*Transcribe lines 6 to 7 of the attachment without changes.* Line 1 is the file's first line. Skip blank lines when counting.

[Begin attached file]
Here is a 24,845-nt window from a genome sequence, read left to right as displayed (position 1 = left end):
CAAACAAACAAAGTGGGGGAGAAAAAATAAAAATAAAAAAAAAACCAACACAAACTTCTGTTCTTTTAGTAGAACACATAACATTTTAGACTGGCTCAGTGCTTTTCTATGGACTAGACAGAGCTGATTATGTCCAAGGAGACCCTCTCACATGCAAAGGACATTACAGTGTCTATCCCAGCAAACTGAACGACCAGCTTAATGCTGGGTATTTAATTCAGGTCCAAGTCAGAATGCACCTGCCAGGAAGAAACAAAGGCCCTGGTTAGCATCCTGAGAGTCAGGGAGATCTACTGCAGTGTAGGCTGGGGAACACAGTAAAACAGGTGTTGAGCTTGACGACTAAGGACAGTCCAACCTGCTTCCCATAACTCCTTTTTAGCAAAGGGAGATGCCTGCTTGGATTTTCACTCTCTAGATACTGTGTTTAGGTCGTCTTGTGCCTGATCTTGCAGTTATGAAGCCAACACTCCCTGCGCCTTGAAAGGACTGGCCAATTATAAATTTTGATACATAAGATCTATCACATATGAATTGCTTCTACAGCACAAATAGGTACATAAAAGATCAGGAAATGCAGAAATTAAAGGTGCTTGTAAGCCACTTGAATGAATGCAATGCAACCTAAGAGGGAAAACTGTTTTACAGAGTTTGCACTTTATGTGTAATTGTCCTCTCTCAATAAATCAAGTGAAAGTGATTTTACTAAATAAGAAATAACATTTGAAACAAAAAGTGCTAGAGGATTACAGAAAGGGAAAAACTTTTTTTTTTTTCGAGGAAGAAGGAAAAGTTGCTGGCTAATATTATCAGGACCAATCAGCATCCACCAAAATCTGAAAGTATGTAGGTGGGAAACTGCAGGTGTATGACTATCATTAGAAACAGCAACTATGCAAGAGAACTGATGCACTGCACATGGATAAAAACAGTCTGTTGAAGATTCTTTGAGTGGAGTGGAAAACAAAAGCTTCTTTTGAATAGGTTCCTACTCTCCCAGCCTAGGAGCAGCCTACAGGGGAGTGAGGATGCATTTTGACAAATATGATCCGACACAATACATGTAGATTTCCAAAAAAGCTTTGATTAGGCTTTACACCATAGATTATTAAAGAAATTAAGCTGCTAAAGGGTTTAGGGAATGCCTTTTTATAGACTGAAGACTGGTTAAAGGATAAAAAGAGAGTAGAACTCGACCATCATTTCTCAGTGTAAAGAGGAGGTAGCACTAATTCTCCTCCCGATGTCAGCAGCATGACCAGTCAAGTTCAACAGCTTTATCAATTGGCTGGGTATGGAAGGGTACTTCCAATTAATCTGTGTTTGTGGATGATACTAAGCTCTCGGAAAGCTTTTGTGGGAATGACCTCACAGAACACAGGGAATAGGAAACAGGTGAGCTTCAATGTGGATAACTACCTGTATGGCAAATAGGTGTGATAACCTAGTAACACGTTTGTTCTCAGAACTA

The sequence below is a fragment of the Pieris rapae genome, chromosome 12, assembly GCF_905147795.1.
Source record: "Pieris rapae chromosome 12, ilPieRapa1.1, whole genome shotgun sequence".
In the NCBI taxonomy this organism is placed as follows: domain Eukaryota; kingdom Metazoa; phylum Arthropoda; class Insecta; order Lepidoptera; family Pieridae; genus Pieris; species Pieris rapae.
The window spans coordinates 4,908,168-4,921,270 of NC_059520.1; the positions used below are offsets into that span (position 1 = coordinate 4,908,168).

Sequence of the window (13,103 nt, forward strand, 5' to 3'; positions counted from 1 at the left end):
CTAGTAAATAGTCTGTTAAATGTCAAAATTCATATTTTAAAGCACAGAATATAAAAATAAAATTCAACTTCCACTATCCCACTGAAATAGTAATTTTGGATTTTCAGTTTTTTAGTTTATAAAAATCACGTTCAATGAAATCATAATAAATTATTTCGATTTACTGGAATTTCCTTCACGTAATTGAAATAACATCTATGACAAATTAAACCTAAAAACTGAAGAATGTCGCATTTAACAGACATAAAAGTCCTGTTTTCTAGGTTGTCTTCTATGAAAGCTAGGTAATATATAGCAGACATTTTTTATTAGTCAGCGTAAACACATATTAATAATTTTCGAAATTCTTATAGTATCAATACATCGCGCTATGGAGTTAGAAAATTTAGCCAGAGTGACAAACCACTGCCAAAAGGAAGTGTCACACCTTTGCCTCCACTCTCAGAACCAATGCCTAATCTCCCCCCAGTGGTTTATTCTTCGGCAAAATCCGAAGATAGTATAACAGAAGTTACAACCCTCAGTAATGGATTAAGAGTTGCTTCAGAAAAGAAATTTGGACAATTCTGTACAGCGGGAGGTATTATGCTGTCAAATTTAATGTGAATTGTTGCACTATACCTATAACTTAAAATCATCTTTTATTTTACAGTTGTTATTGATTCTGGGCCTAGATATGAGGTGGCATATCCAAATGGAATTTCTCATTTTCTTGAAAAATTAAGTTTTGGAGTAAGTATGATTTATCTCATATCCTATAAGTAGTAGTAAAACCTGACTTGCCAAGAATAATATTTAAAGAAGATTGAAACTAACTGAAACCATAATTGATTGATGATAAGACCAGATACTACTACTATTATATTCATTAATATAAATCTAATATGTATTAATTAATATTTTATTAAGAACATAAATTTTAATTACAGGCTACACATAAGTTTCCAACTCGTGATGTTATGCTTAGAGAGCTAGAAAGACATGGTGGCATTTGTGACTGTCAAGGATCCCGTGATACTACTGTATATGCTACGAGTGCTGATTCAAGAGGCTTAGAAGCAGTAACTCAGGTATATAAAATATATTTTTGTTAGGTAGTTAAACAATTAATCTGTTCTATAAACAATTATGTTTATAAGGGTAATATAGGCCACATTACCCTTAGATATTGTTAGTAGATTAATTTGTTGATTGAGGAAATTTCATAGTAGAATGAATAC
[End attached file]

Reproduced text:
The window spans coordinates 4,908,168-4,921,270 of NC_059520.1; the positions used below are offsets into that span (position 1 = coordinate 4,908,168).

Sequence of the window (13,103 nt, forward strand, 5' to 3'; positions counted from 1 at the left end):